* I own a Nutribullet
* I have endorsed products before
* This isn't one of them i.e. this blogpost is not sponsored by Nutribullet
Right, so following on from my last post on fried eggs and veggies - which I know, when you're running out the door, so late for work that you've got your heels in your hands and your keys in your mouth, really wouldn't be high up on your list of priorities. And so I promised to do a quick, healthy, on-the-go breakfast, and since I always keep my promises (I'm nice like that), here we are.
Now, if available to you where you live, please could you all just buy yourself a Nutribullet?
It's on Amazon right here
And ok, it's not exactly cheap, but it won't break the bank either, so please humour me a second. And let's all just do some Maths.
Didja hear me, folks?
Let's all do some Maths, I said.
Which is revolutionary, really because never, in a million years did I ever expect to use that line - Maths makes me shudder see. I'm the one who the Maths teacher always hated. Which is OK. Because my English teachers always liked me. Especially that one at University who looked like he spent his days writing ballads for god knows whom (OWU people, you with me here?!) and I'd always rather have it that way.
Anyway, sorry got a bit distracted there. Though if you went to University with me, you'd know exactly why. In fact you'd be grinning right now. And Facebooking the said Professor to see who he ended up writing those ballads for. I have...(and she's prettier than me. Damn.)
Back to Maths and the cost of the Nutribullet. So if you amortise (yes, yes, not just Maths, but complex Maths) the cost of this "thing" over all the many, many years of breakfasts and healthy snacking you will get out of it, and (intangibly) by the tremendous benefit it will do to your physical and mental wellbeing - trust me when I say it's worth every last penny.
See, Crush charge an average of £5 per glass of what the Nutribullet would do for you. 20 days and you've recovered your investment. Bam.
(I mean, are you proud of me?)
(That's some good Maths, huh?)
Incidentally, Juice Tonic, straight out of California and into the heart of Soho charge £5.50, Pure (with branches all over London) charges £4'ish and Wild Juicery in Covent Garden charge £4.80.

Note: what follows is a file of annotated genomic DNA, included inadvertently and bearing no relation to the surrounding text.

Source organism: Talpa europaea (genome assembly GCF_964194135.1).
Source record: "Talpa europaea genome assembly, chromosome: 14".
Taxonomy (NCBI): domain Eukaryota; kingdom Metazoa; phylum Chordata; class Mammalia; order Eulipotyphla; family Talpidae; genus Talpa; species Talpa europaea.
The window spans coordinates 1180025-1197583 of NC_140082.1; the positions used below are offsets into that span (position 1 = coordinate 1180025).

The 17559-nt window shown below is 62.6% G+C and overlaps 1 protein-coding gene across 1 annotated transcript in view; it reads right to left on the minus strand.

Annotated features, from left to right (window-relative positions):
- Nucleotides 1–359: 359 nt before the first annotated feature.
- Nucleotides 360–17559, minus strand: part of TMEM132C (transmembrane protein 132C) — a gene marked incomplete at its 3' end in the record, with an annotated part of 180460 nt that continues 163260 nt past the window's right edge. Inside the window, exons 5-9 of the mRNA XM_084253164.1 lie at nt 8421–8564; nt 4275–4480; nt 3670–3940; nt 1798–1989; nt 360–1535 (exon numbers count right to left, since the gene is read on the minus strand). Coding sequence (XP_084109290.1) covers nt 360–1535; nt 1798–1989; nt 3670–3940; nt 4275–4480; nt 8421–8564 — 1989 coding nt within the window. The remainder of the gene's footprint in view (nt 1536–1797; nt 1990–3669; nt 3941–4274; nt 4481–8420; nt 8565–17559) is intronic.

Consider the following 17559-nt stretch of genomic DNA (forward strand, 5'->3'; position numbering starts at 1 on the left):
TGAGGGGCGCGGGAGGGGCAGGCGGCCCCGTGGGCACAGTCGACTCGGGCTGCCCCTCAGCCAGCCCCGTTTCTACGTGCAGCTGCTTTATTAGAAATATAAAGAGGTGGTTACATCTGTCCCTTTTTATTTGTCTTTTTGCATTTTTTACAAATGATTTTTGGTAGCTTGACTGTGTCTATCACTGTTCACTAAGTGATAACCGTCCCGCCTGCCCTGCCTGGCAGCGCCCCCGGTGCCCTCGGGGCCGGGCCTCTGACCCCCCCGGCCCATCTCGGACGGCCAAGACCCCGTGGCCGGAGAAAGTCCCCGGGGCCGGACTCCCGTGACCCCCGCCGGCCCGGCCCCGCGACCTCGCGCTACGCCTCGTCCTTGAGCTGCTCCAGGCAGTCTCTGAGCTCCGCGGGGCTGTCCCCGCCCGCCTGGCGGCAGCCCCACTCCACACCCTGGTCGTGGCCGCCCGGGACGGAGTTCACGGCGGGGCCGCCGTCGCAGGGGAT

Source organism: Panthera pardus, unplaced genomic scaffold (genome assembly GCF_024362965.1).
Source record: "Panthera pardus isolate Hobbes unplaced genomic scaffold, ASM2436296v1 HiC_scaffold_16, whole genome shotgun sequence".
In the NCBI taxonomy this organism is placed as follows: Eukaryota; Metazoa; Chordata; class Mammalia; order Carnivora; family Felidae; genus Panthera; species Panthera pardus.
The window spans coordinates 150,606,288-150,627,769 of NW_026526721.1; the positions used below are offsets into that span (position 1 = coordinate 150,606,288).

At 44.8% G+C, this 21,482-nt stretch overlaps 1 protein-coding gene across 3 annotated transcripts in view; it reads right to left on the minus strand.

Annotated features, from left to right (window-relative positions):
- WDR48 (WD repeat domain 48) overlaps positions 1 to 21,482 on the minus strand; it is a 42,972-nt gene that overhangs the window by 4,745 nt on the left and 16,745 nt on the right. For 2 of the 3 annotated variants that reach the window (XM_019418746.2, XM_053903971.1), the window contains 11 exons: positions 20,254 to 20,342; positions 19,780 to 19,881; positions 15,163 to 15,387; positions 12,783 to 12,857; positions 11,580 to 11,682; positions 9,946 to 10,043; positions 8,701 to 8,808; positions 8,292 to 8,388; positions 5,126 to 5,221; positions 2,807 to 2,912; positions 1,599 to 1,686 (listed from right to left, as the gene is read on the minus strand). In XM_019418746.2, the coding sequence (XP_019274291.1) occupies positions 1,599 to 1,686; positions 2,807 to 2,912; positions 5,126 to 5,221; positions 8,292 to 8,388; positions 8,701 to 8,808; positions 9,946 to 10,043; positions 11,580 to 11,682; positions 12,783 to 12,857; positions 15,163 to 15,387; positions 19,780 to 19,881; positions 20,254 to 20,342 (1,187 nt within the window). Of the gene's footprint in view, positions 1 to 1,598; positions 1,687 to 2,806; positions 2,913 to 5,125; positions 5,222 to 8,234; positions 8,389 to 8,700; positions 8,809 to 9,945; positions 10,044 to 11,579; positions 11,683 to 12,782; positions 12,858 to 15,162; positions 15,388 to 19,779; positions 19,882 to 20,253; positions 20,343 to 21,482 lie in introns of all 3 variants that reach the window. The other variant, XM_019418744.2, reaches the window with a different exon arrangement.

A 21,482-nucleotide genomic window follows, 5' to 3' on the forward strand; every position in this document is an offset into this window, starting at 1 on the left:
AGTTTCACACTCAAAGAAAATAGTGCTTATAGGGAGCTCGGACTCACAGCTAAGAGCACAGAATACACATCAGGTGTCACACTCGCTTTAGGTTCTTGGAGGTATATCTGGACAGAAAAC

OK, so there you go. It's worth it.
Absolutely, without the shadow of a doubt, worth it.
On a related note - for those of you who know me, you know I stand relatively unmatched when it comes to cynicism - I detest false marketing and I try to resist the temptation to fall headlong for the
next faddy product that seems all the rage. This one isn't a gimmick, I promise you. I've tried and tested the Nutribullet with as much skepticism as I could muster (dare I say I almost wanted it to fail) - and can unreservedly say that this thing has done wonders for our lifestyle.
Now, I use the vague and woefully undescriptive word "thing" to describe the Nutribullet with thoughtful deliberation, because in reality, it's not really a blender and it’s not really a juicer. David Wolfe is the creator of the Nutribullet and he calls the NutriBullet an "extractor." The problem with most juicers, see, is that you end up throwing away 90% of the nutrients from fruits and vegetables in the form of fibre. It’s because juicing “squeezes” the extract, so you end up adding fructose without the fibre. You might as well "eat" a glass of sugar.
A blender, on the other hand, retains all the nutrients and breaks down the fiber. Nutribullet's claim is that it will not only retain the nutrients, but will also break down the fibre much better than a blender will. So, it helps "unlock" the vitamins, minerals, and essential fatty acids (such as omega-3s) that have been trapped within the cell walls of vegetables, fruits, nuts, and seeds.
I use mine for fruit as well as vegetable smoothies - the "green smoothies" that seem to have exploded in popularity of late and that, by the way, I have an amazing recipe for that doesn't taste like lawn, and that I will share with you shortly - stay tuned!
Today's smoothie combines berries, chard and seeds, which gives you a carb-free, completely balanced breakfast or snack in under 5 minutes of prep. You've given yourself a boost of Potassium, and Vitamins A and C plus, your smoothie is full of insoluble fibre from the pomegranate pith, which helps you to feel satisfied longer, helps clean your digestive tract and also helps regulate blood sugar and insulin secretion. Consider it a super detox smoothie because that's exactly what it is.
Here's what you need:
5 cubes ice
1 cup Rainbow chard
½ of a medium pomegranate, scooped out with most of the pith intact
½ cup berry mix (raspberries, blackberries, blueberries)
1 tbsp pumpkin seeds
1 tbsp sunflower seeds
½ cup unsweetened greek yogurt to the max line
Don't squirm at the thought of chard - I've not put in a lot and honestly, you’ll barely notice and taste it (or any vegetable for that matter) as long as you get a ratio of 50% fruits with 50% vegetables.